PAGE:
War on Drugs has been the start of 5th's erosion and War on Terror is the icing on the cake: more power to the State and less accountability to the citizens. One of those nasty laws is the the asset forfeiture laws which allows the State to seize property by declaring it was tied to illegal drugs. Suspicious activities can result in lost assets. With Patriot Act, we lose more of our rights. And now lost life is the price we pay for "security?"


Arrogance of Public School

[see 7/22 & 7/28 update at the bottom!]
Key Words pointed to NEA article written by head custodian of a public school:

Home Schools Run By Well-Meaning Amateurs: Schools With Good Teachers Are Best-Suited to Shape Young Minds By Dave Arnold

Allow me quote and comment on the article:
There's nothing like having the right person with the right experience, skills and tools to accomplish a specific task. Certain jobs are best left to the pros, such as, formal education.
There is no "right" skills for education. Education is all about getting excited about learning and knowing what tools to use to learn: be it seminars or training course or reading books. Sure, basics are needed like reading but with computers and PDAs, writing skills and math and any facts-based subjects are overrated, today.

There are few homeowners who can tackle every aspect of home repair. A few of us might know carpentry, plumbing and, let's say, cementing. Others may know about electrical work, tiling and roofing. But hardly anyone can do it all.
I beg to differ. People can do everything but thanks to laws (and unions), you have to be "in code" to do many "important" work in the house. Why do you think DIY home building and remodeling TV programs are so popular? People want to know and they can get free advice from TV and -- unlike writing essays for boring classes -- with home projects you'll know right away if the lights don't turn on or you didn't sweat the pipes correctly. Nothing like immediate feedback in the physical world. (likewise with computer programming but that's for another blog.)

If people have enough interest in educating children and want to see the "how-to's," I'm sure we'll get tons of TV programs and other materials. There are plenty of books and web pages out there already. Fortunately, I learned to self-teach myself during highschool so I've learned to home educated myself before I've heard of the word "homeschooling."

Same goes for cars. Not many people have the skills and knowledge to perform all repairs on the family car. Even if they do, they probably don't own the proper tools. Heck, some people have their hands full just knowing how to drive.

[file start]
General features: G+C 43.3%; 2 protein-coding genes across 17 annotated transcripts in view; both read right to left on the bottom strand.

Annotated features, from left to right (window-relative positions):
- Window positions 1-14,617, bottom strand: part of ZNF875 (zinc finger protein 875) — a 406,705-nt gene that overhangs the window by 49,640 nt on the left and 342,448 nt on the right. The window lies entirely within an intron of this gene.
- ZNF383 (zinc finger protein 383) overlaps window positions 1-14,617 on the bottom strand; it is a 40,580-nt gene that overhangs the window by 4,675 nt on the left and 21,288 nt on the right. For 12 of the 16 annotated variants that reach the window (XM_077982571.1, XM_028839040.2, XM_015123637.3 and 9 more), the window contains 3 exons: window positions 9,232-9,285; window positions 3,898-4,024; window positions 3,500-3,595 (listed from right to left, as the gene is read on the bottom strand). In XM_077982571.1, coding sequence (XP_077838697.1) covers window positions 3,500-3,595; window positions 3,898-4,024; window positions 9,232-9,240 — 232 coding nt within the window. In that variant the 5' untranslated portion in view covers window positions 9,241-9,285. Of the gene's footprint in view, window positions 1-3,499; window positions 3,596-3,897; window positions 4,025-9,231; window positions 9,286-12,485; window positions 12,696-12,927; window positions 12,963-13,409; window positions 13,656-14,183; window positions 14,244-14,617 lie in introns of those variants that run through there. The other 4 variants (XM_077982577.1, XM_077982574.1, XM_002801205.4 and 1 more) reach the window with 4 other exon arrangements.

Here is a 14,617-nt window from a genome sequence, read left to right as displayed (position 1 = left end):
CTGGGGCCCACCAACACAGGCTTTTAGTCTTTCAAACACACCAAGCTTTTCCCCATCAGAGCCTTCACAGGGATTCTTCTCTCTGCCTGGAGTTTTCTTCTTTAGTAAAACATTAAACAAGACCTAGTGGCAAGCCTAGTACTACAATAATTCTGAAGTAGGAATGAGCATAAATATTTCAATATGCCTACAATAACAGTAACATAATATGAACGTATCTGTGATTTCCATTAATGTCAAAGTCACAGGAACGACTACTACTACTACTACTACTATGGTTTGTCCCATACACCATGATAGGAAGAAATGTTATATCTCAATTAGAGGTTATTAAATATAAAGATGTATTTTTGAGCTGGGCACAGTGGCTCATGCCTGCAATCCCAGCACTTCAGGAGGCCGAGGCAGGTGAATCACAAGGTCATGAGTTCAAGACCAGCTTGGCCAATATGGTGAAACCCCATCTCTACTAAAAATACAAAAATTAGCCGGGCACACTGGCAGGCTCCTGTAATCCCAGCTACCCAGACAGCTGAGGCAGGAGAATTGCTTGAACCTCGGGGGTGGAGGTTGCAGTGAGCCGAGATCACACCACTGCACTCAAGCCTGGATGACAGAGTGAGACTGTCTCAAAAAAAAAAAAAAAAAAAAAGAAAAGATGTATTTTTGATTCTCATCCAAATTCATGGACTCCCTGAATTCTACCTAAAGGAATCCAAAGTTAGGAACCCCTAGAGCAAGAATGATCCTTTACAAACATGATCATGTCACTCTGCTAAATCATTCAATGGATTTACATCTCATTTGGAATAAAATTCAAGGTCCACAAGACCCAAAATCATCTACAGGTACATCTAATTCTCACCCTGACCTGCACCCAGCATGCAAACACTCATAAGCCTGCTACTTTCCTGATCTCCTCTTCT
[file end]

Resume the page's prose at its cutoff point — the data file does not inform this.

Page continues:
So what? Tools can be rented, specialized skills can be hired. Even those who "just knowing how to drive," know enough to put in gasoline and are aware of unusual symptoms (noise, shakes, shudders, lamps on the dashboards) and know someone to turn to (local mechanic, dealer, etc.). A car owner does not turn into idiot who moves the steering wheel and press gas petal.

With our children, we do the same thing with their education: We can teach the basic reading and math while we take our children to specialized classes like multi-week botany class or one week study on local watershed or weekly Tae Kwon Do lessons. We don't claim to know everything but we have the flexibility to hire (and fire) the teachers and other specialists to teach skills and knowledge which we lack.

Public schools, on the other hand, have all kinds of problems in and of itself, as I've written about before.

So, why would some parents assume they know enough about every academic subject to home-school their children? You would think that they might leave this -- the shaping of their children's minds, careers, and futures -- to trained professionals. That is, to those who have worked steadily at their profession for 10, 20, 30 years! Teachers!
As I mentioned above, we don't. Besides, all "professionally trained" teachers have to start with 0 (zero) years of experience. Where do they get their experience? With monkeys? No, you get experience by teaching children. So, who has to suffer the learning pains of the new teachers? The first guinea pigs students they teach!